Cycle Touring Maturing: Iceland Solo
Well here I am in Iceland, just past the northern town of Akureyri. It’s been 2 weeks since I cycled out of Reykjavik on a warm and unusually sunny day; petrified, excited and ready for an adventure…whatever that meant here.
But before I even began, I realized that my fully loaded bike was wayyy too heavy for me to make it up just one small hill in Reykjavik, trying to cycle from the center of town to my lovely hosts place in the rain. After pondering over the latest ‘Cycling Iceland 2017’ map with Unner I promptly started a cull of my gear to leave at her place. With no Tom to carry the 2-person tent and balance out the rest of our shared camping items and bike tools, I had to get pretty ruthless.
My first couple of days cycling north from Reykjavik were pretty magical and helped ease me into my solo adventure, if also giving me a slight false hope about the summer weather here. I decided to head into the highlands to avoid the busiest section of the ring road and all the tourists heading west. That’s when the real adventure and test began, on day 3 of cycling.
The landscape changed from gentle coastal plains with interesting basalt rock stacks to bigger and bigger hills. Tarmac became gravel became bumpy 4wd track, and then I was in the unworldly highlands of Iceland with the wind getting stronger the higher I climbed (of course going the opposite direction to me). After only 25km against strong wind on day 2, I stayed the night in an emergency shelter where the guest book indicated a large handful of adventure cyclists had rested for the night, all mentioning the wind and rain in their comments, with some alarming notes of dust storms. My plan was to reach the closest town and campground 40km away the next day and I knew it would be tough, but didn’t realize just how tough. It was 5 degrees with mild wind when I set out at 6am (Finland prepared me well) and started cycling up the rocky pass toward the 720m summit. The valley I was cycling through is called the Kaldidalur, which means “cold valley” and passes a shield volcano and the Porisjokull glacier volcano.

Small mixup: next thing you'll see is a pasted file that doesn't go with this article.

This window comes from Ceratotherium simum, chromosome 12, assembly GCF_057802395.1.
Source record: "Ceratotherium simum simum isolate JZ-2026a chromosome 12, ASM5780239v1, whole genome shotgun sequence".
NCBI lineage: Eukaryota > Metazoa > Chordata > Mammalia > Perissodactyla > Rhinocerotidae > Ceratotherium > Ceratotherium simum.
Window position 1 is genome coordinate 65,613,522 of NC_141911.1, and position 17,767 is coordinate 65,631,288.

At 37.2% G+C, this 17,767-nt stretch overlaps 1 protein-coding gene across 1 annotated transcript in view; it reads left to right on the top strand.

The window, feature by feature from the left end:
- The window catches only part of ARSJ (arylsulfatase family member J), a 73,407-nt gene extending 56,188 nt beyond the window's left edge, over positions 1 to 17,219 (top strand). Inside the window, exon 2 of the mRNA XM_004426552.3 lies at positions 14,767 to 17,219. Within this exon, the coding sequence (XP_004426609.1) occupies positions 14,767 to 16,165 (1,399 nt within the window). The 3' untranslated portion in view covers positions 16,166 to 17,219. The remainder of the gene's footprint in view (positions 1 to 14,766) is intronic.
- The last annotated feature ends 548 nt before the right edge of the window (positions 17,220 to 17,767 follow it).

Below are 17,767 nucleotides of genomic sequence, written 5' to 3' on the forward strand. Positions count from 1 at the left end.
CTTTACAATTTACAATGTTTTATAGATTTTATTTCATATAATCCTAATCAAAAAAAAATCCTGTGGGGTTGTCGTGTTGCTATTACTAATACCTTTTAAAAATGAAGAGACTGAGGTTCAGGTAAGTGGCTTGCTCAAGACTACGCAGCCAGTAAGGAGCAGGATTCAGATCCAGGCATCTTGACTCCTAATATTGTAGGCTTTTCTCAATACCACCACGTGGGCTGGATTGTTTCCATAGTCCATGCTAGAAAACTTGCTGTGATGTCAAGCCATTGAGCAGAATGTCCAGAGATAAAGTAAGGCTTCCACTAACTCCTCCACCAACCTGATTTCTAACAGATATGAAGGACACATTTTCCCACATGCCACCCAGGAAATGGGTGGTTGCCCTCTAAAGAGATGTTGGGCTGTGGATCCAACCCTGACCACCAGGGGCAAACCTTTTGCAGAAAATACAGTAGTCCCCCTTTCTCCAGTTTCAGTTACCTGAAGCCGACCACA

By 8am I already had a massive headwind and it took me hours to do the 20kms up to the summit before I could descend the final 20km. I had to walk and push against the wind that was so strong I fell over and had my bike fall on me numerous times bruising my legs all over. To make it more interesting it started raining which meant water and dirt were flying into my face as I stopped and panted deeply for minutes sometimes just to get 5 meters further up the road. Down hill was still an effort and only walking pace due to the sheer wind force against me. I don’t remember ever feeling so physically exhausted in my life and I felt at the point of collapse several times. Of course I could’ve opted out as there were a few 4wd’s passing me every half hour or so, some stopping to ask if I was ok or needed anything whilst questioning my sanity. The main problem was that I had wet shoes and was pretty cold all over! I didn’t sit down the whole 40km struggle, but somehow by 1pm I had made it to the campground surprising myself at how quickly I got there considering the extreme conditions. A 30 minute hot shower was enough to thaw me out and I was asleep by 6pm.
After that endeavor, the past week and a bit has been a mixture of rest days and leisurely cycling a 225km loop around a small section of the West Fjords. I met a great guy named Ed from Oregon who has cycled all over Iceland on numerous trips the past couple of decades. We caught a bus to the north together, almost losing all our panniers as the bus did 80kms/hr along the ring road before we realized the luggage compartment was open, but eventually we arrived in Akureyri where I have certainly had my fair share of waffles and hot chocolate. With Ed’s experience here we pondered over the map a lot and I changed my planned route at least 5 times, probably for the best.
It’s time for the second half of Iceland now. Cycling solo here has certainly brought many challenges but has also forced me to figure it all out on my own. I certainly miss Tom and have become apparently more homesick since he left, but I have also had a huge grin on my face most days, taking in the sheer beauty of this country and feeling fiercely independent with just myself, my bike and map in hand.